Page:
"Tullaroan", a parish, in the barony of Cranagh, county of Kilkenny, and province of Leinster, 7 miles (N.W.) from Kilkenny; containing 3650 inhabitants, of which number 182 are in the village. Tullaroan formed part of the extensive territories of Raymond le Gros, Earl Strongbow's companion in arms. He fixed his principal residence at Courtstown, in this parish, whence the head of the family was in after times sometimes styled Baron of Tullaroan or of Courtstown, and the surrounding land were often distinguished by the name of Grace's parish. Its eastern boubdary lies within 4 miles of the city of Kilkenny, joining the liberties; its western is the small river Munster, which borders it for three miles, forming the demarcation between Kilkenny and Tipperary: its extent is about six miles from east to west and five miles from north to south. Three-fourths of the parish consist of hills of considerable height, enclosing a fertile and spacious vale of pasture and meadow-ground.
It is a rectory and vicarage, in the diocese of Ossory, forming part of the union of Callan. In the R. C. divisions it is part of the union or district of Freshford: the chapel is on the townland of Brith. There are six private schools, in which about 280 children receive instruction. There is scarcely a townland in which some vestige of remote antiquity cannot be traced. One of the most perfect raths is at Courtstown: it is composed of a large moated enclosure encompassing a smaller: on the same townland are two others of inferior dimensions: others of very large size are on the lands of Rathely-Grace, and near the site of the old parish church. The ruins of Courtstown castle, ..., are now reduced to little more than an outline of the foundations. About a half mile eastward of the castle are the ruins of Tullaroan church and Grace's chapel, both founded by members of the Grace family; the former are of small extent and present little to attract attention; the latter, which is an offset from the church, is entered by a curiously decorated ogee gateway. In the village are two ornamented stone crosses in a perfect state; a throd, now mutilated, is on the roadside near Bonnetstown.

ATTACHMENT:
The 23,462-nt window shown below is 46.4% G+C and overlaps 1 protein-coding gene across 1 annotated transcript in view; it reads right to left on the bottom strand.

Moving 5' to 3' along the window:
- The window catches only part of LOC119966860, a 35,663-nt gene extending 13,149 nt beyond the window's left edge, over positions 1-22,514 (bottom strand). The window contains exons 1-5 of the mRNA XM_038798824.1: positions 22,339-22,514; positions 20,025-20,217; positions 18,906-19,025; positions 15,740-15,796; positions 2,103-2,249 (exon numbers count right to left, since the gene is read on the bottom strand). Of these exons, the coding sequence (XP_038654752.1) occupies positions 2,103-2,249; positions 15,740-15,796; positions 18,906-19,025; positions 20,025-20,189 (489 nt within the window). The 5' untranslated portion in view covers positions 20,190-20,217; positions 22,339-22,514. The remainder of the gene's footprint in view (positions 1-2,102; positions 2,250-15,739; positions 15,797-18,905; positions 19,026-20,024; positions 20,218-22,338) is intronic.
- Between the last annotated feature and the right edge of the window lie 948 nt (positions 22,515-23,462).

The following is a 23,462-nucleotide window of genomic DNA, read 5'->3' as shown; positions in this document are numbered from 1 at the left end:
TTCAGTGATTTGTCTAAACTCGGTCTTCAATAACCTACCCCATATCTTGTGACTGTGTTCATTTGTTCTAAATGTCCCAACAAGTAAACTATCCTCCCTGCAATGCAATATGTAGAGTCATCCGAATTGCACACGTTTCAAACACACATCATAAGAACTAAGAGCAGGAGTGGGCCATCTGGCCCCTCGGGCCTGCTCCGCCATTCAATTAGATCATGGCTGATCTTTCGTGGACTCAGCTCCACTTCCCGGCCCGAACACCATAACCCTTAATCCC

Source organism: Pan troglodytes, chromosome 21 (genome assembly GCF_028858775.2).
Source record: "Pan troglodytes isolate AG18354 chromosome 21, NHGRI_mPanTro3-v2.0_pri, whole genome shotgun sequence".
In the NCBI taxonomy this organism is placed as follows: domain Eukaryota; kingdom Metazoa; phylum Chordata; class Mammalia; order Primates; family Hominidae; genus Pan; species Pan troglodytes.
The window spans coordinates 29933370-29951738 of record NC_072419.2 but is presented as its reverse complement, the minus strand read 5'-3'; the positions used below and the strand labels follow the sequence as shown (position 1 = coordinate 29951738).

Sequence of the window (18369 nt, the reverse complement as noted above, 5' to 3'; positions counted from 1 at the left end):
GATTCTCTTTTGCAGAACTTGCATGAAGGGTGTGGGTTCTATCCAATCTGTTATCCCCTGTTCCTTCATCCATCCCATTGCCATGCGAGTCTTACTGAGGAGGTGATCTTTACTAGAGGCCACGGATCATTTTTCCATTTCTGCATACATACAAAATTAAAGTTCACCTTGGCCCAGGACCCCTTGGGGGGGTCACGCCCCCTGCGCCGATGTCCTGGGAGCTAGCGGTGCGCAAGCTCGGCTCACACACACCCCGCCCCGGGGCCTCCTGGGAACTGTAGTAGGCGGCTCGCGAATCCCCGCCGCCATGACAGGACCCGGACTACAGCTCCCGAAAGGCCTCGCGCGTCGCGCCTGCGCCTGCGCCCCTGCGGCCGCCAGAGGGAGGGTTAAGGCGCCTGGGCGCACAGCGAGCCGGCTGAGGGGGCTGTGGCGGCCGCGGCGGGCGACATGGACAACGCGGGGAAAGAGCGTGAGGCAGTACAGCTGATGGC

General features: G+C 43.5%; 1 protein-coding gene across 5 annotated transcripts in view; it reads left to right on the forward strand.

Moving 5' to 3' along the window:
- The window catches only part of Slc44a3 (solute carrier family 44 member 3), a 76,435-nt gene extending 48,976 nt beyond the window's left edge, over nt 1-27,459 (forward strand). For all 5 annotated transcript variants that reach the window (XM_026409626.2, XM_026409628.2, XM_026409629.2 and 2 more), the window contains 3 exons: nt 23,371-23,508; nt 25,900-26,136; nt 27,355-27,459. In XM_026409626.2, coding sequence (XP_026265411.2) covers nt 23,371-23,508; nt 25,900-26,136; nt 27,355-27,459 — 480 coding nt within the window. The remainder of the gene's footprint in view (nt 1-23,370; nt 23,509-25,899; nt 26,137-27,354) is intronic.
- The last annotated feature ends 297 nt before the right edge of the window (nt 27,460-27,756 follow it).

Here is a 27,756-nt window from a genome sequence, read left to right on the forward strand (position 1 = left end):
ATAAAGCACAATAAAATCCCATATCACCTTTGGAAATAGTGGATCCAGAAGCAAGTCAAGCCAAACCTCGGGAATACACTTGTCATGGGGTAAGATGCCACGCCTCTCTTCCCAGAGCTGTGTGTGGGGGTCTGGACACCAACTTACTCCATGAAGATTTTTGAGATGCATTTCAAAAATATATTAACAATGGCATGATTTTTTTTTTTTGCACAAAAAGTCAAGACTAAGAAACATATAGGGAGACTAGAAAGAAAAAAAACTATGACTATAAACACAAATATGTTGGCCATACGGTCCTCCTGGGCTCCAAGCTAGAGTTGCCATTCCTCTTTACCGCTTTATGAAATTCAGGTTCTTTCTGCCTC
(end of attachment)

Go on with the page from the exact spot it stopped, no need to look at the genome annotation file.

[From A Topographical Dictionary of Ireland (1837)]